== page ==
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2015 Report Cards
New York Delegation / Laws Enacted

These special year-end statistics dissect the legislative records of Members of Congress during the 2015 legislative year (Jan 6, 2015-Dec 31, 2015), looking at Members who served at the end of that period. This page was last updated on Jan 9, 2016.

A higher or lower number below doesn’t necessarily make a legislator any better or worse, or more or less effective, than other Members of Congress. We present these statistics for you to understand the quantitative aspects of legislating and make your own judgements based on what legislative activities you think are important.

Keep in mind that there are many important aspects of being a legislator besides what can be measured, such as constituent services and performing oversight of the executive branch, which aren’t reflected here.

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Laws Enacted

The number of bills each legislator introduced that became law in 2015. Keep in mind that it takes a law to repeal a law. Very few bills ever become law.

New York Delegation
most laws
#1 2 Rep. John Katko [R-NY24]
#2 1 Rep. Christopher Gibson [R-NY19, 2013-2016]
#2 1 Rep. Hakeem Jeffries [D-NY8]
#2 1 Rep. José Serrano [D-NY15]
#2 1 Rep. Louise Slaughter [D-NY25, 2013-2018]
#2 1 Rep. Nydia Velázquez [D-NY7]
#7 0 Rep. Yvette Clarke [D-NY9]
#7 0 Rep. Chris Collins [R-NY27, 2013-2019]
#7 0 Rep. Joseph “Joe” Crowley [D-NY14, 2013-2018]
#7 0 Rep. Daniel Donovan [R-NY11, 2015-2018]
#7 0 Rep. Eliot Engel [D-NY16]
#7 0 Rep. Richard Hanna [R-NY22, 2013-2016]
#7 0 Rep. Brian Higgins [D-NY26]
#7 0 Rep. Steve Israel [D-NY3, 2013-2016]
#7 0 Rep. Peter “Pete” King [R-NY2]
#7 0 Rep. Nita Lowey [D-NY17]
#7 0 Rep. Carolyn Maloney [D-NY12]
#7 0 Rep. Sean Maloney [D-NY18]
#7 0 Rep. Gregory Meeks [D-NY5]
#7 0 Rep. Grace Meng [D-NY6]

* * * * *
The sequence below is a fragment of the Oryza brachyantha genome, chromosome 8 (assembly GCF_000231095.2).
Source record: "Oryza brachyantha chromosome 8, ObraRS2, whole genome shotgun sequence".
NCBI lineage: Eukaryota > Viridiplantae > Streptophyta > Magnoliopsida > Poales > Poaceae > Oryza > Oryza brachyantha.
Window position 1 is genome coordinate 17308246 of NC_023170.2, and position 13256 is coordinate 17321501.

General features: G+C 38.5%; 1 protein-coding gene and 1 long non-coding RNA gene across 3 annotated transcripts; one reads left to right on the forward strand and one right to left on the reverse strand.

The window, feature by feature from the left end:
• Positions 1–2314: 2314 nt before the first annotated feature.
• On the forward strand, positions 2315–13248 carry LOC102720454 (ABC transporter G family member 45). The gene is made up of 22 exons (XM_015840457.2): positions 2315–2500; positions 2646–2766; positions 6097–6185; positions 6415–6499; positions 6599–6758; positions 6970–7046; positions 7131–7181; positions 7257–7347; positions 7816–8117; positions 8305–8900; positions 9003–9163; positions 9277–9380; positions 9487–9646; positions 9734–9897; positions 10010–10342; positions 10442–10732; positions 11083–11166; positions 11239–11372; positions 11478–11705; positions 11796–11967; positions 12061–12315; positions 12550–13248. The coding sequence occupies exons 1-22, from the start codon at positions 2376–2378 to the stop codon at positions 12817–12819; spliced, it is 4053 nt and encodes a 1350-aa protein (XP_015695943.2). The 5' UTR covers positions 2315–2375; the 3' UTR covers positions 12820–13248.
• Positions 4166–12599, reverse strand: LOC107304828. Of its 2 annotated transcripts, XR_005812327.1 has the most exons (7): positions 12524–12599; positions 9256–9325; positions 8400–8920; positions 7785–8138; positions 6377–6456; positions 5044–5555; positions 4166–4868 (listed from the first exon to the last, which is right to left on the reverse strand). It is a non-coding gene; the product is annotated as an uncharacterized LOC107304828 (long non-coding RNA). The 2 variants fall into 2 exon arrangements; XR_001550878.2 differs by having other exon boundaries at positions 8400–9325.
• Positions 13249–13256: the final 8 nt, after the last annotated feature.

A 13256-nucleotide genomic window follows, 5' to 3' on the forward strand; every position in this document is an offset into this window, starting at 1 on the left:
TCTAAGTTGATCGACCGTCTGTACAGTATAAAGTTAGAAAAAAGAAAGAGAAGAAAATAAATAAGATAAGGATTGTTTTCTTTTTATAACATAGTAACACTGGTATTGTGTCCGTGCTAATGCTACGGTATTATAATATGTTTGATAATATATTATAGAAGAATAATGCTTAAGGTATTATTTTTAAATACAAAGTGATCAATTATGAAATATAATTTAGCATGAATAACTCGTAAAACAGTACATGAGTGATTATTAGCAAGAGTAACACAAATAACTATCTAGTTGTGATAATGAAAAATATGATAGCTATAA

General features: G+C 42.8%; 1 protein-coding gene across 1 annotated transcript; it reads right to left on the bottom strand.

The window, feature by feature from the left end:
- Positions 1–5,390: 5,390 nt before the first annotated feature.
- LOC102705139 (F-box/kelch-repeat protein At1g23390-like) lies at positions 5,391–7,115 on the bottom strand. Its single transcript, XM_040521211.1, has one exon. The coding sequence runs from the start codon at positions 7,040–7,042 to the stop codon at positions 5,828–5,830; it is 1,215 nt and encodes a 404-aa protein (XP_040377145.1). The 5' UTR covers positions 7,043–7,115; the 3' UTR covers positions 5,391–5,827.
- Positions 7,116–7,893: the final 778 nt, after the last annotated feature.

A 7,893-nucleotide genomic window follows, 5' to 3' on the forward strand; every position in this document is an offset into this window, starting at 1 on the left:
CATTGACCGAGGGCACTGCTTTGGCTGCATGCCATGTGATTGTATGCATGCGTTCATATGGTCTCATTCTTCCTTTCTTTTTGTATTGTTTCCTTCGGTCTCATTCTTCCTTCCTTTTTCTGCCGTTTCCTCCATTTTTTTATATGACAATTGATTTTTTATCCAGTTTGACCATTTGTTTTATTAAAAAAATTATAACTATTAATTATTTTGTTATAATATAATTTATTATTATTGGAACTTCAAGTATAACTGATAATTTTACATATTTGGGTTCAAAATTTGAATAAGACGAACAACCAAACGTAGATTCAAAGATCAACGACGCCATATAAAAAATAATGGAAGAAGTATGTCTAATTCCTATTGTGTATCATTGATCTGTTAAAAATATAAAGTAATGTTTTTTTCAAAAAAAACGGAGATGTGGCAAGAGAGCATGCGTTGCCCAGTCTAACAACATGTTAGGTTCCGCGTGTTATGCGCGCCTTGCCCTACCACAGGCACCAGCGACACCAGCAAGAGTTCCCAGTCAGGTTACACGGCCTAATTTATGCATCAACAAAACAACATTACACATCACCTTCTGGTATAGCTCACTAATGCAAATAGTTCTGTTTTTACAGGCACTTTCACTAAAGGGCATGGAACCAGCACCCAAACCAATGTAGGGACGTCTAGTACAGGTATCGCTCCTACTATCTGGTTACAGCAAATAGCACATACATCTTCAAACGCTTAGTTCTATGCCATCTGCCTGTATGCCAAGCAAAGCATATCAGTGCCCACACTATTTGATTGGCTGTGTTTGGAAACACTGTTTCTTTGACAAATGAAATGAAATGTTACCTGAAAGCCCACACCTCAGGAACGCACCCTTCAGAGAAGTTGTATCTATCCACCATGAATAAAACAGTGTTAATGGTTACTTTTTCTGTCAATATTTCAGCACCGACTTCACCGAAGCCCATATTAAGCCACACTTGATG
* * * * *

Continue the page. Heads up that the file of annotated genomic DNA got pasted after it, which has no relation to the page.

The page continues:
#7 0 Rep. Jerrold Nadler [D-NY10]
#7 0 Rep. Charles “Charlie” Rangel [D-NY13, 2013-2016]
#7 0 Rep. Tom Reed [R-NY23]
#7 0 Rep. Kathleen Rice [D-NY4]
#7 0 Rep. Elise Stefanik [R-NY21]
#7 0 Rep. Paul Tonko [D-NY20]
#7 0 Rep. Lee Zeldin [R-NY1]
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A bill or joint resolution is considered enacted if it or an exactly identical bill to it is enacted as law. We only consider bills that the legislator was the primary sponsor of. While a legislator may lay claim to authoring other bills that became law, such as through incorporation into larger bills, these cases are difficult for us to track quantitatively.

Additional Notes

The Speaker’s Votes: Missed votes are not computed for the Speaker of the House. According to current House rules, the Speaker of the House is not required to vote in “ordinary legislative proceedings.” In practice this means the Speaker of the House rarely votes but is not considered absent.

Leadership/Ideology: The leadership and ideology scores are not displayed for Members of Congress who introduced fewer than 10 bills, or, for ideology, for Members of Congress that have a low leadership score, as there is usually not enough data in these cases to compute reliable leadership and ideology statistics.

Missing Bills: We exclude bills from some statistics where the sponsor’s original intent is not in the final bill because the bill’s text was replaced in whole with unrelated provisions (i.e. it became a vehicle for passage of unrelated provisions).

Ranking Members (RkMembs): The chair of a committee is always selected from the political party that holds the most seats in the chamber, called the “majority party”. The “ranking member” (sometimes “RkMembs”) is the title given to the senior-most member of the committee not in the majority party.

Freshmen/Sophomores: Freshmen and sophomores are Members of Congress whose first term (in the same chamber at the end of 2015) was the 114th Congress (freshmen) or 113th (sophomores). Members of Congress who took office within the last few months of a Congress are considered freshmen in the next Congress as well.